Were the accomplishments of American legend and composer Richard Rodgers somewhat less than how history perceives them? Was he more tunemaster than composer?
|Larry Stempel, Ph.D.
photo by Tom Stoelker
Larry Stempel, Ph.D., professor of music, presented some revelations on Feb. 1 in “What Is/n’t a Broadway Composer? The Case of Richard Rodgers,” the keynote lecture for Fordham College at Rose Hill’s 21st Annual Arts and Sciences Faculty Day.
Sempel approached Rodgers from a music historian’s perspective that relied not just on first-person interviews, but on analysis of original composition notes, and placement of the subject within historical context.
He placed Rodgers amongst contemporaries that included Frankfort School philosopher Theodor Adorno and set out to frame not just the nature of Rogers’ art, but also the nature of Broadway composers more generally.
Adorno felt that certain composers (Kurt Weill, for one) lost sight of what it means to be a composer through an association with the commercial venue of Broadway. According to Stempel, composer Weill considered the hugely successful Rodgers to be his direct competition.
The very notion of a composer, said Stempel, grew out of the 18th-century court musicians who struck out on their own as artists. By the end of the 19th century the Romantic idea of the composer as an autonomous artist had fully evolved.
On Broadway, however, a composer is hardly autonomous, said Stempel, but works with orchestrators, musical editors, conductors, vocal arrangers, and many more in a collaborative effort.
In the context of Adorno’s claim that Weill had abandoned the true composer’s ideal, Stempel said that Rodgers’ true talent lay in his tuneful songwriting rather than his composing.
Stempel gave as an example an early version of the song “Oklahoma” as presented in an out-of-town performance in New Haven, Conn. At the time the show was called Away We Go and was in desperate need of a showstopper.
Stempel studied a copy of Rodgers’ original composition of “Oklahoma” in the archival holdings of the Library of Congress. The composition shows Hammerstein’s lyric inserted into Rodgers’ chorus music, syllable-to-note. The song’s harmonies were altered during production, however, by music arranger Robert Russell Bennett, who was summoned by Rodgers himself. The new version of “Oklahoma” was so good that the show’s name was changed to bear its title, Stempel said.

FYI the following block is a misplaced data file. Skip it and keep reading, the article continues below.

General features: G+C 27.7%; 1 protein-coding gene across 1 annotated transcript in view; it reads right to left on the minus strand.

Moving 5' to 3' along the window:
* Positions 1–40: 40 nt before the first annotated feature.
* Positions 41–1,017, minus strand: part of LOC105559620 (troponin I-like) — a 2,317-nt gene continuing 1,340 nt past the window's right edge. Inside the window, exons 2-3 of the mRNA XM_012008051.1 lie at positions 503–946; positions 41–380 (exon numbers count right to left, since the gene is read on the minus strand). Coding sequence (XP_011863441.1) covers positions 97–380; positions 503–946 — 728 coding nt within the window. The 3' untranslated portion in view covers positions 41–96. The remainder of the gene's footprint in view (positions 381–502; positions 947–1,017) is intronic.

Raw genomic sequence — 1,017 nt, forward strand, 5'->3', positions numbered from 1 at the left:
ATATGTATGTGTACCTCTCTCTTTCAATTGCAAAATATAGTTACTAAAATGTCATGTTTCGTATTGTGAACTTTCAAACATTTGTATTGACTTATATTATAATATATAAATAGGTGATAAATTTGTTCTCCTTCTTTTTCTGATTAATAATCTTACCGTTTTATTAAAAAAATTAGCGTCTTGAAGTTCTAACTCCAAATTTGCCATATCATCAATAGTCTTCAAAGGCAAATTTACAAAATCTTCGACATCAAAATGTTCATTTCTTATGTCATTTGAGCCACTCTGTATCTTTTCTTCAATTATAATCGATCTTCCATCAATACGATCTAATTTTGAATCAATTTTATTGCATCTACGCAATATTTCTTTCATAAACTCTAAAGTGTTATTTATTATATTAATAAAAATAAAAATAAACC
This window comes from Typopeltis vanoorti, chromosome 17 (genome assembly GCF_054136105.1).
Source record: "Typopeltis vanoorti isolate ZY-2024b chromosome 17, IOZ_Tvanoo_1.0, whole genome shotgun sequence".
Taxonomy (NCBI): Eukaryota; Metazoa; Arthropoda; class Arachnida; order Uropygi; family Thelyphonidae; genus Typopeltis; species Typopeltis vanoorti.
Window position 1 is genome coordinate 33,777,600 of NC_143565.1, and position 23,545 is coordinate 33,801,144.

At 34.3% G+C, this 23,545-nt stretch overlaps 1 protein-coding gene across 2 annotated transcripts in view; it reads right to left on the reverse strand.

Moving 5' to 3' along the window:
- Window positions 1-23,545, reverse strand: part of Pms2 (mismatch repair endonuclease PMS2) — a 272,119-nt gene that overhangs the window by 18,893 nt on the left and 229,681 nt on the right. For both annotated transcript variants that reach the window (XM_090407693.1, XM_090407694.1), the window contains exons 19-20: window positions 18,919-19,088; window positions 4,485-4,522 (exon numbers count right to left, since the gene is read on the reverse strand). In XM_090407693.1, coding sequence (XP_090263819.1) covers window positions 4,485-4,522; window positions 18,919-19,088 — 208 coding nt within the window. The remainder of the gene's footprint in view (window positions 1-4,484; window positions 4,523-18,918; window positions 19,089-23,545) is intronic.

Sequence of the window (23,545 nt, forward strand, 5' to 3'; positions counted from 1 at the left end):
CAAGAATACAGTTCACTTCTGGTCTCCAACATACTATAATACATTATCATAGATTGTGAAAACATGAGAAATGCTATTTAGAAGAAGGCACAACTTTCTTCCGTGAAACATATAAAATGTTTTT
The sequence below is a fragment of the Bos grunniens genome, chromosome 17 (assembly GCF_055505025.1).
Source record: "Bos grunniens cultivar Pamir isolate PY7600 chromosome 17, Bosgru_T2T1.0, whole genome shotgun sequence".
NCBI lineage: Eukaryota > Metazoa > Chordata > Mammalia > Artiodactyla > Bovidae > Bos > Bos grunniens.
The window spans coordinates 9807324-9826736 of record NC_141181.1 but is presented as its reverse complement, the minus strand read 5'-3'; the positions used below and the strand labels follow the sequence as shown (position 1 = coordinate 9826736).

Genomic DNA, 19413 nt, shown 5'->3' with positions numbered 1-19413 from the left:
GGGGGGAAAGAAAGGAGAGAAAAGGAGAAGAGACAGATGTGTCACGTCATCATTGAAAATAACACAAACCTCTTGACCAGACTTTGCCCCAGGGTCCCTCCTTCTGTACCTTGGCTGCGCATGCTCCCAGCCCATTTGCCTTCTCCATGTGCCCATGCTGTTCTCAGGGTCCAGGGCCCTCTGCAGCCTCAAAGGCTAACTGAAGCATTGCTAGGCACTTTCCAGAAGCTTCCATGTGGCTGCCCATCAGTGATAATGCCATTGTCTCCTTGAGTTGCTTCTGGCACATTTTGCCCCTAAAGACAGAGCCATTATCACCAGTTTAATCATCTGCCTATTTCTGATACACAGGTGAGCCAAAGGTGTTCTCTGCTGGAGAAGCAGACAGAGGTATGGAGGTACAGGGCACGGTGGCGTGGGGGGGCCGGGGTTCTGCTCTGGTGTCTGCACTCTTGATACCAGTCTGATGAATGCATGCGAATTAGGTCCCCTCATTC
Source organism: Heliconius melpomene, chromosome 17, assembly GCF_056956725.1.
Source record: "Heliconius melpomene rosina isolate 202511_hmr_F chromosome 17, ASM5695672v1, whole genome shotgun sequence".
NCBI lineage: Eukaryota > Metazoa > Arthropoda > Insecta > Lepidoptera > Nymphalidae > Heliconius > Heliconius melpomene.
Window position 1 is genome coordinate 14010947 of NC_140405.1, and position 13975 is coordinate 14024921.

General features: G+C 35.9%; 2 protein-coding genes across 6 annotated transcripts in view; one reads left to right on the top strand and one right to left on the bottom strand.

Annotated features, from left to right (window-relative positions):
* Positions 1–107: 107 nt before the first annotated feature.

“The song took on new heft,” said Stempel. “From a cultural perspective it [was]transformed into something more like an anthem… as the chorus now strove vocally to embody, in sound, certain tropes in the mythology of the American frontier.”
One risks settling for a more limited understanding of the song’s “cultural moment” without taking Bennett’s arrangement into account, said Stempel. But practically speaking, Bennett’s work gave the show its much-needed commercial appeal.
Stempel said that Rodgers worked with Bennett again in Carousel and with choral arranger Trude Rittman on The Sound of Music—the latter collaboration undertaken because Rodgers’ abilities in writing polychromatic liturgical music were “lacking.”
He addressed the larger question of what is a Broadway composer. “Generally, it’s the one who writes the music, however primitively or complete, to all or most of the songs in a Broadway musical,” said Stempel.
And what isn’t?
“Generally, all those musicians who write everything else, from the overture, to the exit music, the musical transitions, the underscoring to the spoken dialogue. So with rare exceptions in the Broadway arena, there is no single composer in the conventional autonomous sense.”
Stempel’s lecture preceded the 21st annual Arts and Sciences Faculty day, which recognizes faculty for excellence in teaching. Awards went to Brian Johnson, Ph.D., department of philosophy, for undergraduate teaching in the humanities; Melissa Labonte, Ph.D., department of political science, for undergraduate teaching in social sciences; Silvia Finnemann, Ph.D., department of biology, for undergraduate teaching in the sciences; and Benjamin Dunning, Ph.D., department of theology, for excellence in graduate-level teaching.